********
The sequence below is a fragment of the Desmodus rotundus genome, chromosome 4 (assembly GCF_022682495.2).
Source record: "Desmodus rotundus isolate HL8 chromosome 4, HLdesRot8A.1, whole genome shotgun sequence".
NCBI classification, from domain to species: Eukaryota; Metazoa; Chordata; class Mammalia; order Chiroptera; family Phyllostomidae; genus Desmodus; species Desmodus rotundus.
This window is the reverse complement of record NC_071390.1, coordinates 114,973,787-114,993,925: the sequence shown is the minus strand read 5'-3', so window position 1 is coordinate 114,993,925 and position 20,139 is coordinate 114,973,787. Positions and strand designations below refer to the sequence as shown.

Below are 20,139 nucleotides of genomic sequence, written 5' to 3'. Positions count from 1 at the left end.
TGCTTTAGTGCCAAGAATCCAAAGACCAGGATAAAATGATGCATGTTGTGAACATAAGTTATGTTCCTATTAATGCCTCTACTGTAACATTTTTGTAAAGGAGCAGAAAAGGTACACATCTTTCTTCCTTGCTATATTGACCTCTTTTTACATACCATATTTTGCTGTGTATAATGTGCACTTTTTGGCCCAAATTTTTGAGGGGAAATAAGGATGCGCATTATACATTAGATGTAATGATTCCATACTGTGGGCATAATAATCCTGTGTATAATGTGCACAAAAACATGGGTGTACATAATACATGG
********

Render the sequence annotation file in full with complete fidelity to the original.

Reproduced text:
The sequence below is a fragment of the Desmodus rotundus genome, chromosome 4 (assembly GCF_022682495.2).
Source record: "Desmodus rotundus isolate HL8 chromosome 4, HLdesRot8A.1, whole genome shotgun sequence".
NCBI classification, from domain to species: Eukaryota; Metazoa; Chordata; class Mammalia; order Chiroptera; family Phyllostomidae; genus Desmodus; species Desmodus rotundus.
This window is the reverse complement of record NC_071390.1, coordinates 114,973,787-114,993,925: the sequence shown is the minus strand read 5'-3', so window position 1 is coordinate 114,993,925 and position 20,139 is coordinate 114,973,787. Positions and strand designations below refer to the sequence as shown.

Below are 20,139 nucleotides of genomic sequence, written 5' to 3'. Positions count from 1 at the left end.
TGCTTTAGTGCCAAGAATCCAAAGACCAGGATAAAATGATGCATGTTGTGAACATAAGTTATGTTCCTATTAATGCCTCTACTGTAACATTTTTGTAAAGGAGCAGAAAAGGTACACATCTTTCTTCCTTGCTATATTGACCTCTTTTTACATACCATATTTTGCTGTGTATAATGTGCACTTTTTGGCCCAAATTTTTGAGGGGAAATAAGGATGCGCATTATACATTAGATGTAATGATTCCATACTGTGGGCATAATAATCCTGTGTATAATGTGCACAAAAACATGGGTGTACATAATACATGG